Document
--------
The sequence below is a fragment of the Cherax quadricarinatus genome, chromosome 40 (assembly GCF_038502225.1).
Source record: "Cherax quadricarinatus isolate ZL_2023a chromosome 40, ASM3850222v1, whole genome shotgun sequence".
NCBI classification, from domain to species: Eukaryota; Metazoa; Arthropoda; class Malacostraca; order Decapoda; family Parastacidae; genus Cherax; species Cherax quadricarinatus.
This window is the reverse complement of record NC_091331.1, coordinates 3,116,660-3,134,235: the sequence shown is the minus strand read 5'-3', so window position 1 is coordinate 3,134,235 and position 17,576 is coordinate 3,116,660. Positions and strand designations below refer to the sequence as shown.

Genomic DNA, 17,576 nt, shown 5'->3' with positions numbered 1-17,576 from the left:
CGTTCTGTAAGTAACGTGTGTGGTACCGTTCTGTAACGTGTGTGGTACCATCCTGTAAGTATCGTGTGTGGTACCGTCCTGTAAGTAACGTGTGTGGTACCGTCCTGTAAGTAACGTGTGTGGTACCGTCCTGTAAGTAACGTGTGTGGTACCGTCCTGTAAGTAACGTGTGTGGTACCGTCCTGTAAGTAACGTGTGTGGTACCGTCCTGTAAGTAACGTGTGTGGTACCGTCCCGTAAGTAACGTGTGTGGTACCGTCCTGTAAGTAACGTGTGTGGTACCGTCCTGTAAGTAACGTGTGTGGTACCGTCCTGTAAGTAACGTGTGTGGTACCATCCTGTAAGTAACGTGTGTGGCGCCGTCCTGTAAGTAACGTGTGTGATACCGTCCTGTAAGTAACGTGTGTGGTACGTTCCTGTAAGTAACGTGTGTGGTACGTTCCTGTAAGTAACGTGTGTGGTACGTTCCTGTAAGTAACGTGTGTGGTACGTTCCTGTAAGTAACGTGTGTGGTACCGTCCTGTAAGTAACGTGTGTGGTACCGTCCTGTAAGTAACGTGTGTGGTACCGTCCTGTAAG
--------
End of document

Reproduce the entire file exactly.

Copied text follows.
The sequence below is a fragment of the Cherax quadricarinatus genome, chromosome 40 (assembly GCF_038502225.1).
Source record: "Cherax quadricarinatus isolate ZL_2023a chromosome 40, ASM3850222v1, whole genome shotgun sequence".
NCBI classification, from domain to species: Eukaryota; Metazoa; Arthropoda; class Malacostraca; order Decapoda; family Parastacidae; genus Cherax; species Cherax quadricarinatus.
This window is the reverse complement of record NC_091331.1, coordinates 3,116,660-3,134,235: the sequence shown is the minus strand read 5'-3', so window position 1 is coordinate 3,134,235 and position 17,576 is coordinate 3,116,660. Positions and strand designations below refer to the sequence as shown.

Genomic DNA, 17,576 nt, shown 5'->3' with positions numbered 1-17,576 from the left:
CGTTCTGTAAGTAACGTGTGTGGTACCGTTCTGTAACGTGTGTGGTACCATCCTGTAAGTATCGTGTGTGGTACCGTCCTGTAAGTAACGTGTGTGGTACCGTCCTGTAAGTAACGTGTGTGGTACCGTCCTGTAAGTAACGTGTGTGGTACCGTCCTGTAAGTAACGTGTGTGGTACCGTCCTGTAAGTAACGTGTGTGGTACCGTCCTGTAAGTAACGTGTGTGGTACCGTCCCGTAAGTAACGTGTGTGGTACCGTCCTGTAAGTAACGTGTGTGGTACCGTCCTGTAAGTAACGTGTGTGGTACCGTCCTGTAAGTAACGTGTGTGGTACCATCCTGTAAGTAACGTGTGTGGCGCCGTCCTGTAAGTAACGTGTGTGATACCGTCCTGTAAGTAACGTGTGTGGTACGTTCCTGTAAGTAACGTGTGTGGTACGTTCCTGTAAGTAACGTGTGTGGTACGTTCCTGTAAGTAACGTGTGTGGTACGTTCCTGTAAGTAACGTGTGTGGTACCGTCCTGTAAGTAACGTGTGTGGTACCGTCCTGTAAGTAACGTGTGTGGTACCGTCCTGTAAG